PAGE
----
Festivities surrounding the opening of the film "Pearl Harbor" honored veterans of World War II and the memory of those who lost their lives on the fateful day of the attack, Dec. 7, 1941. For many who attended the premiere, it was like seeing a replay of the horror of the day.
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Reviewers focused on the lifeless love story, the technical aspects of recreating the battleships and worried about its historical accuracy. However, for those of us of a generation born three to four decades after the war -- the typical film target audience -- "Pearl Harbor" brought to life a past we couldn't imagine.
Rhea Smith, 22, said, "Seeing it made me realize that it was real. I mean, you learn about it and you see it as history, but it doesn't seem real. But to see that and to see how many people died -- it really made me want to know more about what really happened."
Kristen Nakasue, a 23-year old former nursing student, said, "I was able to really put myself there and picture if I had been a nurse back then. It made sense to me because when you think of Pearl Harbor, you don't really think, like 'Oh wow' -- (considering the scope of most wars) it's nothing special -- but after seeing the movie, it really hit me that all of those people had died. They were so young but they risked so much -- I wouldn't have done that."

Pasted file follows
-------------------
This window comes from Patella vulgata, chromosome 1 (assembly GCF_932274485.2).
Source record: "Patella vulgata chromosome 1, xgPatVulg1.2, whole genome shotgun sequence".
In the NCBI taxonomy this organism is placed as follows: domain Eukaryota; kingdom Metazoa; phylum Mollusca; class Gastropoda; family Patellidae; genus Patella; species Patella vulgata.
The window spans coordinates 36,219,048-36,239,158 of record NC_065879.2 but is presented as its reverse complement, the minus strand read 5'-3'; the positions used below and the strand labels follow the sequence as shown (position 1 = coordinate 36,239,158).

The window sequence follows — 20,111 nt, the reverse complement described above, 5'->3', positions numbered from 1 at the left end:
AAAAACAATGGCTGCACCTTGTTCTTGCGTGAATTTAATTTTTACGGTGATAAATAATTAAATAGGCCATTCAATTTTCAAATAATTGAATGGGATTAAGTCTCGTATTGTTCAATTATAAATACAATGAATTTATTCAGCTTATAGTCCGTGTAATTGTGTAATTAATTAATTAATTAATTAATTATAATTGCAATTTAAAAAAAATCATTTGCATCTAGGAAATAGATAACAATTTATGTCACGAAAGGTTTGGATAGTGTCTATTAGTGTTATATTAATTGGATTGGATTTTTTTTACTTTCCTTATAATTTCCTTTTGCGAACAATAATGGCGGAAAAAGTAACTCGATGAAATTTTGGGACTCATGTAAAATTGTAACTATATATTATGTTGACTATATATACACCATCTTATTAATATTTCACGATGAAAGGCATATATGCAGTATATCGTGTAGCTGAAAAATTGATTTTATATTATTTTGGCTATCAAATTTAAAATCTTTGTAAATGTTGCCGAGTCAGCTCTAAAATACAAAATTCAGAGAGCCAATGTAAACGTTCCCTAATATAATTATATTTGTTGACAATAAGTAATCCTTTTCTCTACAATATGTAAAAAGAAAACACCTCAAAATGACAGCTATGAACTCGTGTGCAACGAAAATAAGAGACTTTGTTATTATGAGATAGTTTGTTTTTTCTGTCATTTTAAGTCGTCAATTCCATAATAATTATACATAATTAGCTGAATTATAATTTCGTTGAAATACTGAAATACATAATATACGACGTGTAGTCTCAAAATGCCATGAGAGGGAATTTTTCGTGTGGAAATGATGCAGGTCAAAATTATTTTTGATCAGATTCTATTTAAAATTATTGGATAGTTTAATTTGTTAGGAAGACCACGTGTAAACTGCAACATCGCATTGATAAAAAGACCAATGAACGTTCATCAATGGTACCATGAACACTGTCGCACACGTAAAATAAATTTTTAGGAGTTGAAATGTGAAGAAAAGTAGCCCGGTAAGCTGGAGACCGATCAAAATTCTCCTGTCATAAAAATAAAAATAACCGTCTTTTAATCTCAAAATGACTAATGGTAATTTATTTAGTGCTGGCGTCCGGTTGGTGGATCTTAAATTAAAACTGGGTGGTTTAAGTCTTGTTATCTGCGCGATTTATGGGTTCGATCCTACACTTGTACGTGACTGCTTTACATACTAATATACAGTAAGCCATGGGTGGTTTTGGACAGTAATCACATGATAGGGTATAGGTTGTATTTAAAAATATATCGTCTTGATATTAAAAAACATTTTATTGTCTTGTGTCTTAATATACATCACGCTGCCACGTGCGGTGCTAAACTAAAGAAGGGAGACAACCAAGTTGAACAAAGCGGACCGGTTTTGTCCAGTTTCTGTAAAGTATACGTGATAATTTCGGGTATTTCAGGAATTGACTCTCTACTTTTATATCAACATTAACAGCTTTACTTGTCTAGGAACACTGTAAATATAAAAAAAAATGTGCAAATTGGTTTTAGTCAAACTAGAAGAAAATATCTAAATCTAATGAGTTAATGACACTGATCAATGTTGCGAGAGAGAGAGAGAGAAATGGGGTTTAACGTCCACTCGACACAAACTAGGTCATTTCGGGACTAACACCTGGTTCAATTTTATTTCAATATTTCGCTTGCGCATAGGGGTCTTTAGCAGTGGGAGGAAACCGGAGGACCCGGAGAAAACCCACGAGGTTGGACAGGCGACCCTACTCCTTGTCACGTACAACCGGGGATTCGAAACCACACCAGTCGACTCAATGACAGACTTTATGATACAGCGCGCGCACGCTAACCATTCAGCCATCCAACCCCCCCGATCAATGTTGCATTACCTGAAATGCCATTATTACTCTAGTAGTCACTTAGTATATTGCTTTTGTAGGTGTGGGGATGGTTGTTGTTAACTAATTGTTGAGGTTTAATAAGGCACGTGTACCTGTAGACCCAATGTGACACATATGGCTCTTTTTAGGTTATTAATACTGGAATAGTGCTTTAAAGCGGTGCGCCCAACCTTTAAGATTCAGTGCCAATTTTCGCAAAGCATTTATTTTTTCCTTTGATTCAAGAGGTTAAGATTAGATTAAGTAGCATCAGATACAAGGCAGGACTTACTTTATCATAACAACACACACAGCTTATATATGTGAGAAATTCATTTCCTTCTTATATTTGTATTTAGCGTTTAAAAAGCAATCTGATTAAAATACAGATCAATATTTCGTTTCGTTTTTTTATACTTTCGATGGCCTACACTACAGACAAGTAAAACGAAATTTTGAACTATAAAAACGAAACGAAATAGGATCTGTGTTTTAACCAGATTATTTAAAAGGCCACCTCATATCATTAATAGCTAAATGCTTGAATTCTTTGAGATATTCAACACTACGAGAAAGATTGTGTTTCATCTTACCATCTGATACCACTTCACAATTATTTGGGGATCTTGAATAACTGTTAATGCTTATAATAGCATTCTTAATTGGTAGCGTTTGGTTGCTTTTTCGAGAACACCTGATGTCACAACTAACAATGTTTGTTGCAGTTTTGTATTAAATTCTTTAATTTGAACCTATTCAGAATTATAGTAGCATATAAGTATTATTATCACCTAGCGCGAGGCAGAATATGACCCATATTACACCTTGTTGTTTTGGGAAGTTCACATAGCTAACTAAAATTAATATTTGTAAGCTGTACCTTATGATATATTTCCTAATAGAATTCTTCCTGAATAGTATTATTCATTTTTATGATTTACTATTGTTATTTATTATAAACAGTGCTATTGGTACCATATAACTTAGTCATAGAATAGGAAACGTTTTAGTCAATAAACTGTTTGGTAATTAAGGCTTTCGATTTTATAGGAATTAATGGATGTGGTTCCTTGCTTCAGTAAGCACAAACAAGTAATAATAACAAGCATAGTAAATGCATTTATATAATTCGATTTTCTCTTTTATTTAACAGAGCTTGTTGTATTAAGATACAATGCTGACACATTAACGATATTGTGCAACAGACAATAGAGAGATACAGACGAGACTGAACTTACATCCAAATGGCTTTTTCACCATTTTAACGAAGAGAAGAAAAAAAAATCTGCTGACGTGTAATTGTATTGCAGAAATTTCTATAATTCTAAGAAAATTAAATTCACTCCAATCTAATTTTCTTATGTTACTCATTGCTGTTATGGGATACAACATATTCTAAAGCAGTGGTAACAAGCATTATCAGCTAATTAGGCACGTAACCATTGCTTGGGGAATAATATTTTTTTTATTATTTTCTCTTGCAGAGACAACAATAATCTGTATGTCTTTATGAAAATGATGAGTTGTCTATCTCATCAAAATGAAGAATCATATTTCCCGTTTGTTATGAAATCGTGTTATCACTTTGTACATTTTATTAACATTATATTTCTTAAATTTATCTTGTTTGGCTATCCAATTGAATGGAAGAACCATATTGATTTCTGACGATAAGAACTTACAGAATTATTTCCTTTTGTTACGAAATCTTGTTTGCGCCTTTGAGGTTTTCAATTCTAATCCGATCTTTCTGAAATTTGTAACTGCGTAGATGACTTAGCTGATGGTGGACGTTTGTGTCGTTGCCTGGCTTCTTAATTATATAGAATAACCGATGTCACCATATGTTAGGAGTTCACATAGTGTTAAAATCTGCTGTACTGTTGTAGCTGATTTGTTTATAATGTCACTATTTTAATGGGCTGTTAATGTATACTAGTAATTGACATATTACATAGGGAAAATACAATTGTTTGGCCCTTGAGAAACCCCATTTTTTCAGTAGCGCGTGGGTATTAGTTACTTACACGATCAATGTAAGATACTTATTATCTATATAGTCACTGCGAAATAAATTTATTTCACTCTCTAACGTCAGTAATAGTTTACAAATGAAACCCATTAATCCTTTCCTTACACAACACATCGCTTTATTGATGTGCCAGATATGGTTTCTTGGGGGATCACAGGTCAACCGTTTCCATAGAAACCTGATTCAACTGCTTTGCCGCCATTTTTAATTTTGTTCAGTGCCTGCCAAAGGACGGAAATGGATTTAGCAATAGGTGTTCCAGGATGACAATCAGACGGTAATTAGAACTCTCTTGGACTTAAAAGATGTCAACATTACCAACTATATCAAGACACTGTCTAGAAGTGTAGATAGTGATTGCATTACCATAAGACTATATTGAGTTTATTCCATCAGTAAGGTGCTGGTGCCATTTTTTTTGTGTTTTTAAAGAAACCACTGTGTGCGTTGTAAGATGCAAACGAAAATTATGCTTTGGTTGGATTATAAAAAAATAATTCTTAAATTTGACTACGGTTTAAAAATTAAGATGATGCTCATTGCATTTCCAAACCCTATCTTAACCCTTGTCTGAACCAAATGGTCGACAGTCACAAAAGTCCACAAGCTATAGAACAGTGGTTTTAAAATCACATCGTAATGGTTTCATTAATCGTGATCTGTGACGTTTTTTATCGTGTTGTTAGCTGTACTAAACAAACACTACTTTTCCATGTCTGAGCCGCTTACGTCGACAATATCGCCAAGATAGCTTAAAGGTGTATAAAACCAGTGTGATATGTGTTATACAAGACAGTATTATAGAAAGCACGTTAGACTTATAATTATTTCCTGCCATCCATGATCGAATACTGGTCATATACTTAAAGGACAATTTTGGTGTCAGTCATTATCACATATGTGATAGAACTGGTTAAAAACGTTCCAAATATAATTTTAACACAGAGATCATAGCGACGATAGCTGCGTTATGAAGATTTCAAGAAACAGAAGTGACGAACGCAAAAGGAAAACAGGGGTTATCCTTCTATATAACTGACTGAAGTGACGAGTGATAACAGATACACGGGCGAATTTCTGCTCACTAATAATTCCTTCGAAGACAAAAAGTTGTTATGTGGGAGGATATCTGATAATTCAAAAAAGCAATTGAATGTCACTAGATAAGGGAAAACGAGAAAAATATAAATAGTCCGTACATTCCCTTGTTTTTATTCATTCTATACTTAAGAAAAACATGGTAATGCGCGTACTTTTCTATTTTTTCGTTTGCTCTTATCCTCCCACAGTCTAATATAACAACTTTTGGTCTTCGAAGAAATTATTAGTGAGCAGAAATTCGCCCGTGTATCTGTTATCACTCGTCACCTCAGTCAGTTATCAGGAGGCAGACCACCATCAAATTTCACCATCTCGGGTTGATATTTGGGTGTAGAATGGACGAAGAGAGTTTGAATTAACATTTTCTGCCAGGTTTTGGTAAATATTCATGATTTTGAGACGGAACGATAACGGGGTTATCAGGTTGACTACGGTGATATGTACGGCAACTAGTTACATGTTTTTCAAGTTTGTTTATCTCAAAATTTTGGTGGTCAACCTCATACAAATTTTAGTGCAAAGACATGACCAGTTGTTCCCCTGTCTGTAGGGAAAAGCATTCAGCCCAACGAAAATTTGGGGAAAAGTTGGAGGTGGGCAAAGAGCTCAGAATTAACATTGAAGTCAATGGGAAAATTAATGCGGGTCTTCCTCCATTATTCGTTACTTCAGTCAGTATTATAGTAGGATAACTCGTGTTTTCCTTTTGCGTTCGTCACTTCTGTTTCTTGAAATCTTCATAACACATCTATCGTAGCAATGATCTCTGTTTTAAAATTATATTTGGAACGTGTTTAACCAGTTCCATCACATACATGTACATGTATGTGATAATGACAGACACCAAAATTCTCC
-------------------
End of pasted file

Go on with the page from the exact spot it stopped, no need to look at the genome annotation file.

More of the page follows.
Aaron Dote, another twentysomething, said, "I really enjoyed this movie. I mean, you learn about it in school and you don't really see how bad it is until you see it in this movie. It's pretty horrific. Our generation, we're kind of cynical and we think that everything is about us, but back in the day of Pearl Harbor when it got bombed it was a totally different story."
Koa Siu, a 23-year-old newlywed and his wife, Sarah agreed that the film, "made us think about what really happened. It made us realize that so many people died and they sacrificed something. It was sad."
"But," interjected Sarah, "I think Joe Moore should be quiet (for criticizing the film) because it was a great movie. And it made it more real to follow the story of the boys before they went to war."
Susie Schoales, a 23-year-old college graduate said, "I didn't cry or anything, but it opened my eyes to its reality. It really made me solemn. It makes me so sad that we're a generation of spoiled brats who will never know what it is to die and sacrifice like that for our county."
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